LumberJocks

New Moxon Build

  • Advertise with us
Project by MrWolfe posted 08-14-2019 12:01 AM 480 views 0 times favorited 7 comments Add to Favorites Watch

This is the second moxon I’ve built this year. I have used the goldgym barbell threaded rods with the star nuts for the hardware. The first one was smaller, about 12 inches between the screws on the vise chops, and I use it all the time for dovetails and planing small pieces and detail chisel work. Here is a link to that moxon and some of the planing shooting boards I made earlier this year. https://www.lumberjocks.com/projects/410230

I’ve been wanting a larger one that I could use outside for rough hewing bowls and platters as well as doing dovetails on larger pieces. I will eventually use it for power carving too. The distance between the screws on this one is about 18 inches and the benchtop is 26 inches wide and 25 inches deep. The bench top is 6 inches high and it slips right over a very sturdy and low work table. That makes the benchtop 22 inches off the ground. Great for swinging an adze or ax. If I set it up on my big bench it brings the work surface up to 42 inches. I added a 45 degree chamfer between the dog holes on the front chop. It is for cutting dovetails with a saw, the workpiece can be approached at an angle without cutting into the vise. I rounded it a bit for aesthetics.

I’ve made a couple of doggers/battens/plane stops that are great for planing and other clamping options. There are one inch tall oak rings that keep me from busting my knuckles when I tighten the starnuts. I also have a wrench for the starnuts from the first moxon I built and it fits this one as well. I use it occasionally to cinch down the vise chops.

The nuts are recessed into the back of the chop and I used a glue up of 2 pieces of birch plywood to create a dado of sorts on the underside of the deck. The vise screws run along these dados. The plywood adds weight and stability and brings the thickness of the deck to 2 1/2 inches.

I put dogholes in a pattern that matches the planestops and added slots for my favorite chisels and notches for my adze, ax and drawknives. I wanted this to have a rough texture and not too slick of a finish so sanded it at #60 grit after I planed it flat and I used a finish recipe of beeswax, turpentine and boiled linseed oil shared on this thread – https://www.lumberjocks.com/topics/305763

I’m using that finish on all my tool handles as well. It is really great. It is kind of tacky but not sticky.

Along the way for this build I ended up restoring an old hatchet/ax.

Its a Norlund and I had to shape a new haft from one that was too long and too wide. I removed the rust and flatten the left side of the ax head and will put the bevel on the right side to make a right handed ax. I am excited and can’t wait to use it. I haven’t sharpened any of the drawknives, adze or ax yet. Maybe tomorrow or this weekend.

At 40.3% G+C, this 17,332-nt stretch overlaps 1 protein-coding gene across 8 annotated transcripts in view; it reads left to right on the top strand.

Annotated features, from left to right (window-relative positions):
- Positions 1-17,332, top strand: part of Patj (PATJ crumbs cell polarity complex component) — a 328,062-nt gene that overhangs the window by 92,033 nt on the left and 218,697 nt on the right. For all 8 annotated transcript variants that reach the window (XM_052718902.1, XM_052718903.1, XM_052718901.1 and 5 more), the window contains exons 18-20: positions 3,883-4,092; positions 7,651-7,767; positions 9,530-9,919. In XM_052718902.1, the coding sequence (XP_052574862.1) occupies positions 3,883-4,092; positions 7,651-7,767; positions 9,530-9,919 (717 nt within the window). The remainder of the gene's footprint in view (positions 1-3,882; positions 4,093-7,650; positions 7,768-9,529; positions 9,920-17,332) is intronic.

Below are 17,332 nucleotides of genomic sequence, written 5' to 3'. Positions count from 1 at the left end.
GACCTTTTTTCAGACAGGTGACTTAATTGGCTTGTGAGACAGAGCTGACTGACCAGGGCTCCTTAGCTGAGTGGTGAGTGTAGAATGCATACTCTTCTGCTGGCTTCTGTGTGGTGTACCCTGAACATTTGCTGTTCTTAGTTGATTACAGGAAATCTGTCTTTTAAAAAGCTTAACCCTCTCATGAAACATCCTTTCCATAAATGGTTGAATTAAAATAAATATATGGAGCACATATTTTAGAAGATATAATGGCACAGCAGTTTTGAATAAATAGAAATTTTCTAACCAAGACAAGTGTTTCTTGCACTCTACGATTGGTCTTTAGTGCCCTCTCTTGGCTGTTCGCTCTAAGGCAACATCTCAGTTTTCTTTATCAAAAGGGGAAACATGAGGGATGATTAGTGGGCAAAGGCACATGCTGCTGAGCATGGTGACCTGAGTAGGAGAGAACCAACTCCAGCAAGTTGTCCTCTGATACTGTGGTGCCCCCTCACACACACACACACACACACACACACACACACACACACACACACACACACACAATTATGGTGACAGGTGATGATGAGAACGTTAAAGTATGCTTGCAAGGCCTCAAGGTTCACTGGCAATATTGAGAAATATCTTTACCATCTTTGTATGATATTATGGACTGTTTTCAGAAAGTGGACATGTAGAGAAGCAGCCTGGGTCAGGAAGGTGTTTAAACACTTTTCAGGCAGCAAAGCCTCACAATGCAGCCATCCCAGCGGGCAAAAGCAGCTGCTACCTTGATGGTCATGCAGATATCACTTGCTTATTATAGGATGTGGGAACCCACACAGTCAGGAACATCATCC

Lastly I am using these Craftsman hold-down and inline clamps on my moxons and on my workbench. They are identical to the Amour brand but very inexpensive by comparison. They work really really well.

I had bought some 8 inch cast iron holdfasts when I built my workbench but I have never been able to get them to work very well. I have just order some blacksmith crafted holdfasts on Ebay so I am hoping they are better.





7 comments so far

View Dave Polaschek's profile

Dave Polaschek

4074 posts in 1037 days


#1 posted 08-14-2019 12:27 AM

Looks like a nice portable work-surface. Nice work!

Holdfasts hold better in a bench that hasn’t been oiled. I wonder if that’s the problem you’re having. In my low workbench, if I re-oil a section of the surface, I might need to rough up any holes that got oil into them before the holdfasts will hold again. My solution is to be more careful about slopping oil in the holes, and also to use things like a palm which fit into a larger 2” square hole (which will eventually take a dumbhead to give me a shave-horse / bowl-horse).

Looks like a good setup, in any case. Have fun!

-- Dave - Minneapolis

View robertjacob's profile

robertjacob

58 posts in 724 days


#2 posted 08-14-2019 01:56 PM

Very good moxon, I have to make it soon.

-- Woodworking is skill >> http://wood.nowrichest.com

View therealSteveN's profile (online now)

therealSteveN

3390 posts in 1029 days


#3 posted 08-14-2019 04:14 PM

Jon, that thing is massive. Do you plan to move it off and on the base?? Also please update occasionally on if you are happy with the Golds barbells. I don’t know why I think this, but I wonder if they will be up to the task you are asking of them. Smaller no problem, but this isn’t small.

You may be a solo here, or possibly you are launching the next Roubo workbench phenom.

Thanks for posting.

This may be some help about holdfasts. There was a time when everyone was building benches at PWW that the correct holdfast was also a big topic. The links off of it are also informative. That Gramercy that Joel sells is as good as store bought can be, and I think Phil Koontz is still making.

Not sure if on here, as I’ve only been here a short time, but online you can also Google about sanding, shaving, and roughing up so so holdfasts to get better grip. Some folks report they kept what they had, after roughing up the back side of the shaft.

Also wrought from solid blanks of metal = good

made for cast iron = bad

This is a consensus I’ve gotten from reading about them online.